Cloud Data Fusion
A 'Google Next 2019' technology
Recently, I had the pleasure to go to Google Next 2019, an annual conference in San Francisco with a focus on the Google Cloud. During the conference many exciting announcements were made, especially within the Big Data, AI and, Analytics space.
I noticed that quite a few of the announcements focused around building data pipelines, or ML models, without writing any code. In a series of two blog post, I will use a few of the new features to build out a churn prediction pipeline, writing as little code as possible.
Customer churn happens when customers stop using your product or service. The goal of churn prediction is to identify customers that are likely to churn. This insight can be used to prevent churn from happening, by taking preemptive measures.
In this article, I will talk about what Cloud Data Fusion is and how you can build a data pipeline with it. Personally, it is one of the Google announcements that excited me the most. It allows you to develop, deploy, and monitor data pipelines without having to write any code. Similar to many other ETL tools, it allows you to develop pipelines in a drag-and-drop manner. Data Fusion is based on the open source project CDAP. A product developed by the company Cask, which Google acquired about a year ago.
Data Fusion Concepts
Before we begin, we need to make a quick overview of the main Data Fusion concepts:
- sources/sinks: Sources and sinks are connectors to various data stores, such as relational databases, messages queues, or file storage systems. Data Fusion comes with a large number of connectors, out-of-the-box, and it may come as no surprise that many of the Google Cloud native storage services are supported.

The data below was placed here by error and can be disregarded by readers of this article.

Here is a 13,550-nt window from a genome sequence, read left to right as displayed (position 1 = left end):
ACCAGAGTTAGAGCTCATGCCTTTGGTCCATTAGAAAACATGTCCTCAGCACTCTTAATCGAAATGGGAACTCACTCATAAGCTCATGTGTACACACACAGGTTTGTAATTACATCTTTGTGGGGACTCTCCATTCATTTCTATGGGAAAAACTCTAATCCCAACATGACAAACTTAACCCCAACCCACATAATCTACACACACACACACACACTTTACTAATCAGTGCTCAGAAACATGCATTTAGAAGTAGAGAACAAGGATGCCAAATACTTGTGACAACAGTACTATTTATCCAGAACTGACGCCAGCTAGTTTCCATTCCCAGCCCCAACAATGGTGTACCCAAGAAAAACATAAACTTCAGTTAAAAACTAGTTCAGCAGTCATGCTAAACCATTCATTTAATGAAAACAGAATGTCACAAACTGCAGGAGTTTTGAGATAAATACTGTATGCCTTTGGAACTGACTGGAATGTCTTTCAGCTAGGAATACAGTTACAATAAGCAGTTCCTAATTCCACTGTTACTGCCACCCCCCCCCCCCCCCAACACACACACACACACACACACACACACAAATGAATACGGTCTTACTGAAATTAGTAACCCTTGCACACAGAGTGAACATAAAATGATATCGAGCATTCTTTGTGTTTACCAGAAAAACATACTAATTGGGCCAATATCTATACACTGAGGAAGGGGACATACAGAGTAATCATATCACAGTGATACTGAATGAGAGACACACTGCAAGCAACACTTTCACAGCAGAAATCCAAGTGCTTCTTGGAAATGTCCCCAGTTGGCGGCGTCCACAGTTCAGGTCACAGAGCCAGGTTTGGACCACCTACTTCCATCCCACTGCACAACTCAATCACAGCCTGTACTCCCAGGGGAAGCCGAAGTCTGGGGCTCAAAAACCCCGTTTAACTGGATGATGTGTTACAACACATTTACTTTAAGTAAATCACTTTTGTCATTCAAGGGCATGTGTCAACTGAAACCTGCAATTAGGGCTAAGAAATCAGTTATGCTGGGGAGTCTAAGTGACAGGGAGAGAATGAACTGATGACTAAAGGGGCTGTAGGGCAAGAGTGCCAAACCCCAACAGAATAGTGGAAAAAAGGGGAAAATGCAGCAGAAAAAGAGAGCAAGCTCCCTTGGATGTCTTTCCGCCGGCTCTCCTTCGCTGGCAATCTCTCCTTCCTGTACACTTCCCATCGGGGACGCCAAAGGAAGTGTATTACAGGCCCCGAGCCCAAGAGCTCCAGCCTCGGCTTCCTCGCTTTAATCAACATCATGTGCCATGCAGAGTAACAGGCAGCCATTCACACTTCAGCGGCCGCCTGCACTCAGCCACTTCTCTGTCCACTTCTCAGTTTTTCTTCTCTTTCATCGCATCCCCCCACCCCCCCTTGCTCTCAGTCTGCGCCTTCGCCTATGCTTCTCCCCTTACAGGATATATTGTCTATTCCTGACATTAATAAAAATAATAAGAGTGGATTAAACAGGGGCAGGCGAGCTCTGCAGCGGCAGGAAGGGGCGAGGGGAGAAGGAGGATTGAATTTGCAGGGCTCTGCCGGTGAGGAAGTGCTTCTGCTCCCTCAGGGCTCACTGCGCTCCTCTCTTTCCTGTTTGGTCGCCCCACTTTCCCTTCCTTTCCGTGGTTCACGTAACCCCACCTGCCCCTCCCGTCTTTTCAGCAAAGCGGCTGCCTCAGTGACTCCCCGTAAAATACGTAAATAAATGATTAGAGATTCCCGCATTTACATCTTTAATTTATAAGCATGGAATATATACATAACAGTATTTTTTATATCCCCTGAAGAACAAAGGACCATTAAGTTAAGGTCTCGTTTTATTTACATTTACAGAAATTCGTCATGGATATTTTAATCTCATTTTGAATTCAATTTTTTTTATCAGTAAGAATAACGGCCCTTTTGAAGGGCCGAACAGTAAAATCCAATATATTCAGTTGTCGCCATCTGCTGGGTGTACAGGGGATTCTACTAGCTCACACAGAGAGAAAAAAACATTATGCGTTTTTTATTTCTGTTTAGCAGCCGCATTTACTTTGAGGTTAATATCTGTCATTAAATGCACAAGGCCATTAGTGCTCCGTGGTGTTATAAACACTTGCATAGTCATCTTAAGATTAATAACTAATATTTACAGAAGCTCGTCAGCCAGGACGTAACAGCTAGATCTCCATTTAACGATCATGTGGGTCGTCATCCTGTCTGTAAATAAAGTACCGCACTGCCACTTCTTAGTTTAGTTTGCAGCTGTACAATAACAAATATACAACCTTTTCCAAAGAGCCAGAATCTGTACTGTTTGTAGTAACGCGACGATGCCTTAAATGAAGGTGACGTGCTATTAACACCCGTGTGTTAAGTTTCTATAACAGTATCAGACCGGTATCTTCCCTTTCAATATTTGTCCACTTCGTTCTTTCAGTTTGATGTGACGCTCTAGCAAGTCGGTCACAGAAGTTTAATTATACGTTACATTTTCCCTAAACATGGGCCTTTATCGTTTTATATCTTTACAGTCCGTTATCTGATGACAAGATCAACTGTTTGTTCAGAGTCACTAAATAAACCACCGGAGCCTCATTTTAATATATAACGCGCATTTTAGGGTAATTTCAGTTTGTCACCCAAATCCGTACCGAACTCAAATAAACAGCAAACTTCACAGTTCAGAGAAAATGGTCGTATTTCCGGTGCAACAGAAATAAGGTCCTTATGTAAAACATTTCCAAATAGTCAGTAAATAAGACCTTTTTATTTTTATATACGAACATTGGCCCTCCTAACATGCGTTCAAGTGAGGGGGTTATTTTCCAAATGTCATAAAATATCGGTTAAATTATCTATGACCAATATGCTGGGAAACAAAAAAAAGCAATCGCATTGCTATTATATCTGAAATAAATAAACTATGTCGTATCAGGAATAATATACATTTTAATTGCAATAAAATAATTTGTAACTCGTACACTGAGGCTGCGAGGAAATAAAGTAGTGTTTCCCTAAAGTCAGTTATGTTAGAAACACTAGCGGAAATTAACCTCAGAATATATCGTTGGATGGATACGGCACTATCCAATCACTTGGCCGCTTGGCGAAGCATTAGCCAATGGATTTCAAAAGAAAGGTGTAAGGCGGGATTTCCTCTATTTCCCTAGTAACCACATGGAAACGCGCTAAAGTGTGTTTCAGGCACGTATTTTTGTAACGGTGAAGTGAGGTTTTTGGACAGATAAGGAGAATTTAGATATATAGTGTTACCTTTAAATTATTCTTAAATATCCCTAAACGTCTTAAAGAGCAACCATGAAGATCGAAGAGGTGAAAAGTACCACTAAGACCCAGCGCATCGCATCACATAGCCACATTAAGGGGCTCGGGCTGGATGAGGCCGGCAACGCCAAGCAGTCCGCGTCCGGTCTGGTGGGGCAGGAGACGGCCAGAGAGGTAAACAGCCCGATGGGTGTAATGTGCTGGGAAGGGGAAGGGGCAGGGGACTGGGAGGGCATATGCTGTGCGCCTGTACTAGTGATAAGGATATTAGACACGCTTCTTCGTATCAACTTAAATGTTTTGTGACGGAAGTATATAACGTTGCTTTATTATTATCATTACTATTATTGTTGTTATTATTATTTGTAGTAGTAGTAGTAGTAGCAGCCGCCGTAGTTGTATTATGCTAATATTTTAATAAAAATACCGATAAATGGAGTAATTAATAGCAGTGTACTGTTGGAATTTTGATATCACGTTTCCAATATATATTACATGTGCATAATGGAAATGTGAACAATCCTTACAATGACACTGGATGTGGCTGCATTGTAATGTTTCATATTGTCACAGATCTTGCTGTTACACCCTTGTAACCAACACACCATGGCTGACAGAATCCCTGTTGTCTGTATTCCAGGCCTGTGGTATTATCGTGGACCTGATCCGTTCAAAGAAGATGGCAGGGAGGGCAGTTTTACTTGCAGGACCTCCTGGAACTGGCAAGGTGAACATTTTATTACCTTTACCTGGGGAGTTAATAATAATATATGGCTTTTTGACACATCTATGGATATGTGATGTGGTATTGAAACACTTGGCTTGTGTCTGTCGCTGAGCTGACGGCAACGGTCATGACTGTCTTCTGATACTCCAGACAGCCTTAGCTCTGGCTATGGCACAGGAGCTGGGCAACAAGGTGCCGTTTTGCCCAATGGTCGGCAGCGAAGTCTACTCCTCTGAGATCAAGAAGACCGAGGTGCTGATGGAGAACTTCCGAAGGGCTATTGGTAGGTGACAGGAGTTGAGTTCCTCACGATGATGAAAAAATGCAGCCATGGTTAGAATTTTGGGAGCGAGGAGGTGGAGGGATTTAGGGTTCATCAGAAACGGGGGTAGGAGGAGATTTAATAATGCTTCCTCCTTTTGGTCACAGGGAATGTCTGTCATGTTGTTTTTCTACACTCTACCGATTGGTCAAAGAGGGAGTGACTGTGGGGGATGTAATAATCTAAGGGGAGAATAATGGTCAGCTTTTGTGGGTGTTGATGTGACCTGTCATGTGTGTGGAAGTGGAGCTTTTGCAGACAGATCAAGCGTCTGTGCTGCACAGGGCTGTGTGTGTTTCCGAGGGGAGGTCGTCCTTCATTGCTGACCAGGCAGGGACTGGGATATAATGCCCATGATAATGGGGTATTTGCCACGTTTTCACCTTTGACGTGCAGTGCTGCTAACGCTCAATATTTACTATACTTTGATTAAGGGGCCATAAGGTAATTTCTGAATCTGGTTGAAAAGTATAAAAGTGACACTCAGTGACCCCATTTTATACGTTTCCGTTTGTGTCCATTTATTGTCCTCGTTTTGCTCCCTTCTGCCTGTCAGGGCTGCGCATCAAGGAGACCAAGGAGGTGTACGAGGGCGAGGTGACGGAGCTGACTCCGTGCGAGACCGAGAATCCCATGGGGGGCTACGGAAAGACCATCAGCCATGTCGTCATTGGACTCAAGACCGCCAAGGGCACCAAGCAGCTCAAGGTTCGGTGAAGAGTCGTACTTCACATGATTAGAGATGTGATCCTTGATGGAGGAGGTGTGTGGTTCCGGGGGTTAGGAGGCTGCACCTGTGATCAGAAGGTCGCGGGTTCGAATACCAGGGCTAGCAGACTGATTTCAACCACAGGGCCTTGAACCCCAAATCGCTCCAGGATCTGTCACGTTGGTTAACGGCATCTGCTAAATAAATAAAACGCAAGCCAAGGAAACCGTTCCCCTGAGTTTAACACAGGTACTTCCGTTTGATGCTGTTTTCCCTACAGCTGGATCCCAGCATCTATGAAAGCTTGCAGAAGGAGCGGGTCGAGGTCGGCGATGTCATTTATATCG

- transforms: Transforms are a way to manipulate your data within Data Fusion. An example of a transform would be parsing lines in a CSV file, or obfuscating a field in a record.
If the default installation of Data Fusion doesn’t have the source, sink, or transform that you are looking for, it might be available in the Data Fusion Hub. The Hub is a marketplace where you can find various plugins and example data pipelines. Although Data Fusion is aiming to be a code-free solution, plugins that enable you to run arbitrary code within your pipeline are still available, through the Apache Spark plug in, for example.
Building a Data Pipeline
Getting started with Data Fusion is pretty straightforward. You simply follow the steps as described in this documentation. Just enable the API, create an instance, and setup the correct IAM permissions. The whole process takes less than 20 minutes.
Before we can start to build our first data pipeline, we’ll need to make the Telecom Churn dataset available to Data Fusion. I chose to upload the CSV file to a Google Cloud Storage bucket, but there are many other data sources available, such as various databases or message queues.
After we’ve made the data available on Google Cloud Storage, we can finally start using Data Fusion to build a data pipeline. We’ll start by using the Wrangler UI. The Wrangler tool is really one of the most elaborate transformations in the Data Fusion ecosystem. It allows you to transform and inspect your dataset in an intuitive manner.
In order to load your data into Wrangler you’ll need to select the Wrangler UI from the Data Fusion navigation bar and select the correct CSV file from Google Cloud Storage.
Once you’ve selected the CSV file, Wrangler will display a number of rows from the dataset.
You’ve probably already noticed that all of the data is loaded in a single column named ‘body’. Let’s parse the data in CSV format for a better overview.
The ‘body’ column is no longer needed, so let’s drop it. Additionally, it’s a good practice to normalize the names of your columns. Typically, this means no special characters or white-spaces and all in a single case. Wrangler has a convenient directive for this, called cleanse-column-names, which can be enabled through the UI or by using the Wrangler CLI.